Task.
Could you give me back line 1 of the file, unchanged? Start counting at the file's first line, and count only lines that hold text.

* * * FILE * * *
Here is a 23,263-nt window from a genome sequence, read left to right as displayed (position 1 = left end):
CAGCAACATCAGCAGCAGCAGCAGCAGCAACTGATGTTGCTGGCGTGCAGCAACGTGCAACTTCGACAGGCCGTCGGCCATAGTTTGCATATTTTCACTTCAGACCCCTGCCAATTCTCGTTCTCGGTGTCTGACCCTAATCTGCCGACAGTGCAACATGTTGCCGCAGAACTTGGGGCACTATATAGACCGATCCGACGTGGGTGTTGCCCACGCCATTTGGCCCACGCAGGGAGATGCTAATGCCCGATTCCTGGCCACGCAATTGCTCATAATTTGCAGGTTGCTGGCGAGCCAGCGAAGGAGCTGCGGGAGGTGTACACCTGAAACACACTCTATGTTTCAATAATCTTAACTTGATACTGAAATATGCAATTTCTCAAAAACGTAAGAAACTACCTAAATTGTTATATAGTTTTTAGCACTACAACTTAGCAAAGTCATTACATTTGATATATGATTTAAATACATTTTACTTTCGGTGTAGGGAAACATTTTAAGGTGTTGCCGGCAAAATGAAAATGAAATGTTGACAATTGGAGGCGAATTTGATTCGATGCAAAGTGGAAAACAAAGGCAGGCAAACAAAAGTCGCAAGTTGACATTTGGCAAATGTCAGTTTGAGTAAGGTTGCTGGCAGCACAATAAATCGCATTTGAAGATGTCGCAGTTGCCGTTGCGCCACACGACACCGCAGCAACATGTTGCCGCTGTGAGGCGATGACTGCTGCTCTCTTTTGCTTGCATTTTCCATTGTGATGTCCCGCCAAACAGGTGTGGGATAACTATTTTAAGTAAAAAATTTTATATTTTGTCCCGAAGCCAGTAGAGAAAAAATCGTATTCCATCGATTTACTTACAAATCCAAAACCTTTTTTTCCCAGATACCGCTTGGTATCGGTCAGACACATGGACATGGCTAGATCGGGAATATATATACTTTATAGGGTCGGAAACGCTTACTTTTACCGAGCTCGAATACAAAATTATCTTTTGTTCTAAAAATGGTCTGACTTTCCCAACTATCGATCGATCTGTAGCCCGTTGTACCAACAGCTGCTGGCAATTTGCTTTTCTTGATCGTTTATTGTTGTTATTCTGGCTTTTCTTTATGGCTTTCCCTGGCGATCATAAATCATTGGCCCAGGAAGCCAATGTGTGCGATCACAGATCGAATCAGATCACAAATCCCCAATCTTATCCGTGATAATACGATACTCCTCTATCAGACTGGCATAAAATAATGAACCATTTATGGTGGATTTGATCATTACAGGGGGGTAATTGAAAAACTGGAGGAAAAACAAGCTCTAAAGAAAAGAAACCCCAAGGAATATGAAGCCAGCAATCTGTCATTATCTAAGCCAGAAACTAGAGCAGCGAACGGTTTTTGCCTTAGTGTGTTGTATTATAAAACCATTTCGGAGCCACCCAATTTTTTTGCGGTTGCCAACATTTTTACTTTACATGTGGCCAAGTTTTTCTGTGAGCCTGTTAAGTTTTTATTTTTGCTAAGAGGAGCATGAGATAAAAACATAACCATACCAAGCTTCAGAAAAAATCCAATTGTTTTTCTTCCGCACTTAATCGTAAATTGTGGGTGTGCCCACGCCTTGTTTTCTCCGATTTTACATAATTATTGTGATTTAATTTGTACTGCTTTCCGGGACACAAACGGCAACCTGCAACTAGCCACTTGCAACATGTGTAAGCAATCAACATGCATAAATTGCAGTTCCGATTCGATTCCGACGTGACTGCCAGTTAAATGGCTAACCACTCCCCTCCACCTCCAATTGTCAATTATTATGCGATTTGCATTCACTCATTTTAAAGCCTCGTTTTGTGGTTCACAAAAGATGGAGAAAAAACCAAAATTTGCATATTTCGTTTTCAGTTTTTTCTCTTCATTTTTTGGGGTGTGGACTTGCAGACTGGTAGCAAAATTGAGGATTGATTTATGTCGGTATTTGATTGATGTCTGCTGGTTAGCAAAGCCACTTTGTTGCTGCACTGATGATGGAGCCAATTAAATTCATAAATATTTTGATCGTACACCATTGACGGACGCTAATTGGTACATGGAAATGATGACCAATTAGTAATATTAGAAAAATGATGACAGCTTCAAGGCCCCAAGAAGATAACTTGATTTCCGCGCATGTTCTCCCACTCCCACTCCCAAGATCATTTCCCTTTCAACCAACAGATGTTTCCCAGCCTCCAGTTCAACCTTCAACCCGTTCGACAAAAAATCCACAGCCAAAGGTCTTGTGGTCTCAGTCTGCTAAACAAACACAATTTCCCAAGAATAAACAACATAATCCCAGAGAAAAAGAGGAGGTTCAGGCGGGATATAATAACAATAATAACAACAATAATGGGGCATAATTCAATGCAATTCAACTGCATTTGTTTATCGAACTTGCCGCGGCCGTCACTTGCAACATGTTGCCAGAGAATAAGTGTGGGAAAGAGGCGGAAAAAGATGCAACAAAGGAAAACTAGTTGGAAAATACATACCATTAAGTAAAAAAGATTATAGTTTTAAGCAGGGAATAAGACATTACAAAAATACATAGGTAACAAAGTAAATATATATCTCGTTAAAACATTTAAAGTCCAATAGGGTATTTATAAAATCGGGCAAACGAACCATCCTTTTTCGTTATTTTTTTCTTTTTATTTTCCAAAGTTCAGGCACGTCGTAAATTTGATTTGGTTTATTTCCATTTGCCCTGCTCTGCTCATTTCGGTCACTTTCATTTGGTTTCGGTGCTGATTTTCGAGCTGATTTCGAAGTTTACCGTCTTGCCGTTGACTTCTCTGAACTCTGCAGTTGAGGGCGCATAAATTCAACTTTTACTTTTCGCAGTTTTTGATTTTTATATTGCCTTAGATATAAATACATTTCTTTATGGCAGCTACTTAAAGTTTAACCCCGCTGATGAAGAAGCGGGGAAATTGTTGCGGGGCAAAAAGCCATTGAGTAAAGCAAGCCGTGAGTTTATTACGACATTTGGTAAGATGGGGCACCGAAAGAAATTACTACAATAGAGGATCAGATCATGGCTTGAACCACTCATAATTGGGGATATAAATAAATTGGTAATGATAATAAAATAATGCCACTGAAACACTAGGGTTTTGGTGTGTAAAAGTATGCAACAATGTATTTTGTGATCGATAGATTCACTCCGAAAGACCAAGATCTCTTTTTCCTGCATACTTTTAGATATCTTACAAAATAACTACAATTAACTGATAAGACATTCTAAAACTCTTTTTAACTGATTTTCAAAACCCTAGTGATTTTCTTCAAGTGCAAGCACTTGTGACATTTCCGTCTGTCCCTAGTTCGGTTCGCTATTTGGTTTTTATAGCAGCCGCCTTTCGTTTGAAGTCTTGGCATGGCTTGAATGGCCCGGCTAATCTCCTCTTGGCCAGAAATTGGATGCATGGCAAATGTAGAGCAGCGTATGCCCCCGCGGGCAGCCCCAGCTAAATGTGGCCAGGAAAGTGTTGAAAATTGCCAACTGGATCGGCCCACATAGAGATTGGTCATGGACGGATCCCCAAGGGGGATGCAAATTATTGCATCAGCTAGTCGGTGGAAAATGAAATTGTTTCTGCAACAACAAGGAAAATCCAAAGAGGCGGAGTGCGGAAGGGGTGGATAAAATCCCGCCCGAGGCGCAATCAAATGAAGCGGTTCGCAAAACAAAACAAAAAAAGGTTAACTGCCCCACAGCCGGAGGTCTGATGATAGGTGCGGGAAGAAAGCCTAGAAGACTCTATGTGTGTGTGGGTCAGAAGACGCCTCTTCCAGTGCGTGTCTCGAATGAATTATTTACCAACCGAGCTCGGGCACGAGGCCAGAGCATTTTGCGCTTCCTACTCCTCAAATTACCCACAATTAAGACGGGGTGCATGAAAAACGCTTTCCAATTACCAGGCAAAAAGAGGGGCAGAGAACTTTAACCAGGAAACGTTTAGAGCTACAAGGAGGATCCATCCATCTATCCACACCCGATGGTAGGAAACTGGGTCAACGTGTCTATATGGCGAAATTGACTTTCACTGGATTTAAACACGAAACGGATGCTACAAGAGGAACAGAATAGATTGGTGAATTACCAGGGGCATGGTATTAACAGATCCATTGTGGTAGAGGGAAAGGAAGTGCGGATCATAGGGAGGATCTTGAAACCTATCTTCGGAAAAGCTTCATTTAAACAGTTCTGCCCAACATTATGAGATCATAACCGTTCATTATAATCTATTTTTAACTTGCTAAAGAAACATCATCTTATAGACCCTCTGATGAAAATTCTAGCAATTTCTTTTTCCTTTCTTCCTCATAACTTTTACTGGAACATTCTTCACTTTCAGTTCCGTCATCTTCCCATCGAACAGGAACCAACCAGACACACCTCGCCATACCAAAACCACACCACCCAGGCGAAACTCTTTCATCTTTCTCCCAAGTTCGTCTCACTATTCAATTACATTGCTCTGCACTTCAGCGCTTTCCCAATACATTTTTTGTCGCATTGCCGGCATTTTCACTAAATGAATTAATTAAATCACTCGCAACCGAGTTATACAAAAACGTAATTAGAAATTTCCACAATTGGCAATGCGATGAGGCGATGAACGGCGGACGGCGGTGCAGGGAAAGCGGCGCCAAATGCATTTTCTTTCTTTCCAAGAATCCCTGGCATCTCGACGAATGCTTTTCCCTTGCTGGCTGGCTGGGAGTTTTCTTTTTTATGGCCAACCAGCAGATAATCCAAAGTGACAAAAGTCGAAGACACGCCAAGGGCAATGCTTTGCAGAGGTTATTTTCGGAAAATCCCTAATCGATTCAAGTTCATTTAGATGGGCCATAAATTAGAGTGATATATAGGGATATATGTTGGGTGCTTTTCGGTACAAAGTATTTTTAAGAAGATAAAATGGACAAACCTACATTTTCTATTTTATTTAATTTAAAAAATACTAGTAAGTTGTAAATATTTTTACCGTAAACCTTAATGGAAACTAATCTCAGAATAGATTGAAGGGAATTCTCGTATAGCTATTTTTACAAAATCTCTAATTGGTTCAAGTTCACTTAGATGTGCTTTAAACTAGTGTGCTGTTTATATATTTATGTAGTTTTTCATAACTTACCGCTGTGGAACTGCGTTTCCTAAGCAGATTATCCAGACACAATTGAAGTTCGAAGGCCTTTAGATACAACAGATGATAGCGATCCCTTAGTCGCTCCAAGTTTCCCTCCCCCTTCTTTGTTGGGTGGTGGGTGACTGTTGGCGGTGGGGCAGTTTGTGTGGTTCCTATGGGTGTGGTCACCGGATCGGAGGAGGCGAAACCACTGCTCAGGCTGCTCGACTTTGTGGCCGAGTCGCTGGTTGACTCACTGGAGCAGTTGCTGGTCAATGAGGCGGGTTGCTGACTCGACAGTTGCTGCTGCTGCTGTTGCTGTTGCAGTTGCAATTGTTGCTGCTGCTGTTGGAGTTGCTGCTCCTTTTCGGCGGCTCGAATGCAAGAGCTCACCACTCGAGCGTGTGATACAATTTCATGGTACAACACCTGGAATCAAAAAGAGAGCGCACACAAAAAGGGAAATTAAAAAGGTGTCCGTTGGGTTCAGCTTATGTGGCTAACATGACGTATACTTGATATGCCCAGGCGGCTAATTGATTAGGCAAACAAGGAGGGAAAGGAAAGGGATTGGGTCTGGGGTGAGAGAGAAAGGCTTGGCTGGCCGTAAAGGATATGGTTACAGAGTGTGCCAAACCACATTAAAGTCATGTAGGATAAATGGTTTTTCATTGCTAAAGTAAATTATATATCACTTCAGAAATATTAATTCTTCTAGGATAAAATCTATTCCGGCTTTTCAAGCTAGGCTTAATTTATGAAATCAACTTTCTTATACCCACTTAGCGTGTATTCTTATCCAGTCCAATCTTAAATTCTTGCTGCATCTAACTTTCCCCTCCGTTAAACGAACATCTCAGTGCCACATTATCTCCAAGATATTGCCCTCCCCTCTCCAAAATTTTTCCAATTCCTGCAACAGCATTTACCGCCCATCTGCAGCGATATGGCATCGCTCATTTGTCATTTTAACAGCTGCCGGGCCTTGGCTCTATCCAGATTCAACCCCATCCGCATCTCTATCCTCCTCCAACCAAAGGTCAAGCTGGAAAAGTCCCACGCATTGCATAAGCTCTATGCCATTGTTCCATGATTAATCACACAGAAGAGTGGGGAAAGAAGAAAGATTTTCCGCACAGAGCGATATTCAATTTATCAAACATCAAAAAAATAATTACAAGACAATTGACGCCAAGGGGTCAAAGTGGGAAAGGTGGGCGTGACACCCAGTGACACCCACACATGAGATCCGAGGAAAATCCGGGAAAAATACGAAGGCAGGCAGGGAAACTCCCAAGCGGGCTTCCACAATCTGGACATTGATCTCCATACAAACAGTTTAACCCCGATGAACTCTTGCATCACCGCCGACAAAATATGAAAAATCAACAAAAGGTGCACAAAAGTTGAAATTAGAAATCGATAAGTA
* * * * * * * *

Here is a 23,263-nt window from a genome sequence, read left to right as displayed (position 1 = left end):